"Millions of people in America suffer from chronic kidney disease, but with the establishment of this center, those patients now have an extra champion in the fight," said Puliafito. "We are proud to be the home of this new center, and are grateful for the leadership of Dr. Campese, Dr. Edward Crandall, the chair of our Department of Medicine, and the support from UKRO that helped make establishing the center possible."
An estimated 26 million people in the United States alone are believed to suffer from chronic kidney disease (CKD) and millions of others are at increased risk, according to the National Kidney Foundation (NKF). Approximately 8 percent of the 2011 Medicare budget of $759 billion, or $57 billion, was spent on treating kidney disease, and Medicaid programs across America are expending an additional $1.6 to $2.0 billion per year.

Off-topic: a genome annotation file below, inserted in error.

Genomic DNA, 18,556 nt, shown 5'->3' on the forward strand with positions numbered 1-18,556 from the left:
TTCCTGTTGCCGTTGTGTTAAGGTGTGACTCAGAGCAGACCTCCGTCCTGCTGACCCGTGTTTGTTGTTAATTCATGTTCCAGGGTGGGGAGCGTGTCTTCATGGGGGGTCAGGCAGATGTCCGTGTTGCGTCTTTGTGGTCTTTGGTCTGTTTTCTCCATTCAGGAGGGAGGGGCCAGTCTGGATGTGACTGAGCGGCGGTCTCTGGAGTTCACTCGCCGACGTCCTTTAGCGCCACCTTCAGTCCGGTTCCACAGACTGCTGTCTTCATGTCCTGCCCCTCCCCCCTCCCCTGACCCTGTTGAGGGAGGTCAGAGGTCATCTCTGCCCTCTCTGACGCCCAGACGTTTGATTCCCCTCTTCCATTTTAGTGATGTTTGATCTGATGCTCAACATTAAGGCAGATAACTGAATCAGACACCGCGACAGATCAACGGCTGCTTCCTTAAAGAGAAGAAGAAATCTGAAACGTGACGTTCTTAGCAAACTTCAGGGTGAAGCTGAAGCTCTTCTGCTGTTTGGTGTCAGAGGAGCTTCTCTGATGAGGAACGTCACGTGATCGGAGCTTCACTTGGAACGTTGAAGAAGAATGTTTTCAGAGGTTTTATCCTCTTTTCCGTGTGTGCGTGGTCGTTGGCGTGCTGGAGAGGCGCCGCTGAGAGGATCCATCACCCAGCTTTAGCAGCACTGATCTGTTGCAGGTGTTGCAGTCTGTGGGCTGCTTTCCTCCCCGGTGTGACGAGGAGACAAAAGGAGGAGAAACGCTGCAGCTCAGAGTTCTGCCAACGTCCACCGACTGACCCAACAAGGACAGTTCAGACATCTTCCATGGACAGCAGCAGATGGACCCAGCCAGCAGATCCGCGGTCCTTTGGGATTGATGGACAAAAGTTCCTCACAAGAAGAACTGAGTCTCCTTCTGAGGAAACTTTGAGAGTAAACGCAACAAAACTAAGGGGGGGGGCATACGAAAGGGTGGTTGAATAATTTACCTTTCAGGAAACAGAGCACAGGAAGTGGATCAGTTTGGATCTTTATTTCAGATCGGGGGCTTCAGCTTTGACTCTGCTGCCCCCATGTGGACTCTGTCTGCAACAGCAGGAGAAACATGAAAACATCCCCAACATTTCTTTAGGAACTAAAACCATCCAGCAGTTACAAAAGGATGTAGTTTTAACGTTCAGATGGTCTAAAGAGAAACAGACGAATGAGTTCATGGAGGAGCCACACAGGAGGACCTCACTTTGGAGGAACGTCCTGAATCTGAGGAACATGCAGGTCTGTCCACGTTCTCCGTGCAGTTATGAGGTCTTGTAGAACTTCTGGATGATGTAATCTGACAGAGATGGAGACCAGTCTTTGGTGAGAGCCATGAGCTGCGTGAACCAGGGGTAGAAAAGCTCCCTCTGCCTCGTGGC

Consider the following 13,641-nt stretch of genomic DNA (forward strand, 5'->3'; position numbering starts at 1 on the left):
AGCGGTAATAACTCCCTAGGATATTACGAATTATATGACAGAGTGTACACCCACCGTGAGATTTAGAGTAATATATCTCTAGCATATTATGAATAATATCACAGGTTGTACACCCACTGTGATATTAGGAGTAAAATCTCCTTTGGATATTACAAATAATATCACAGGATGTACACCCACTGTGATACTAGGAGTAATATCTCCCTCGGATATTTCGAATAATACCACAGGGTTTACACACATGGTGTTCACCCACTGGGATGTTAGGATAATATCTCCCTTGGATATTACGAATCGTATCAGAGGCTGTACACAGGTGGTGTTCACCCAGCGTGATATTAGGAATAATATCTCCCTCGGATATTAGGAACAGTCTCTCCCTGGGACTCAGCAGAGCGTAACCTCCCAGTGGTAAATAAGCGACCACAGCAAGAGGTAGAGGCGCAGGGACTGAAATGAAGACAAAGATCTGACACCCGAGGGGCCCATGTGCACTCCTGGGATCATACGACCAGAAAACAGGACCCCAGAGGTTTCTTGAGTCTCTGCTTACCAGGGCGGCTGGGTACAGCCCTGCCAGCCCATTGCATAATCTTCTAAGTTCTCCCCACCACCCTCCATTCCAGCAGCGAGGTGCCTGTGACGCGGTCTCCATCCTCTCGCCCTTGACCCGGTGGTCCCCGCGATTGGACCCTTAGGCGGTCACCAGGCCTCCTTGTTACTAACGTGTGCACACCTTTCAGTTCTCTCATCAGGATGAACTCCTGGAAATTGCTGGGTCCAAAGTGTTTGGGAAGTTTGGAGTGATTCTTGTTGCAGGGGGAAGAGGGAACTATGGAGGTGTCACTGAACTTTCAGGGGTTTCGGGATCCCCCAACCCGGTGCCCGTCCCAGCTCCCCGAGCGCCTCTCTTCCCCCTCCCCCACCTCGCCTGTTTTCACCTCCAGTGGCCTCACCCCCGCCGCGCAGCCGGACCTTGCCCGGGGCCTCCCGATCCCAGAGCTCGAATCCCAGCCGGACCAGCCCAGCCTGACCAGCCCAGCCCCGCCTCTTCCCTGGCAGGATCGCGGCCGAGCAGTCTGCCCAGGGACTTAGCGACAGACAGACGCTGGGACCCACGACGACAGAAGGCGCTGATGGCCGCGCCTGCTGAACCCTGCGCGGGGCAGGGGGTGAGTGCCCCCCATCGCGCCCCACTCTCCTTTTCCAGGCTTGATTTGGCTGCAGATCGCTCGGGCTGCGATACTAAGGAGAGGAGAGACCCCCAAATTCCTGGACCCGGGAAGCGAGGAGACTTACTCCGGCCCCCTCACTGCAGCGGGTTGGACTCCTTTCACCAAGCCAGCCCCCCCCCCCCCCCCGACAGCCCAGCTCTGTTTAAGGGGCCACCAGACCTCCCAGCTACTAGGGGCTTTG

"This day marks an important step towards making kidney research a national priority," said Kenneth Kleinberg, founder, UKRO. "If we are to lift the scourge of kidney disease and the staggering financial burdens it imposes, the answers lie in research. I am alive today as a beneficiary of research which made dialysis and kidney transplantation modes of treatment available on a mass scale, and I hope to see the day when the incidence of kidney diseases diminishes to insignificance, as a result of cutting-edge research done at the KRC and other renal research laboratories."
Kleinberg thanked Dean Puliafito and the faculty and staff of the Keck School of Medicine, especially Crandall and Campese for their vision and dedication to the establishment of the KRC, as well as members of UKRO's board of directors and medical and scientific advisors for their role in establishing the new center.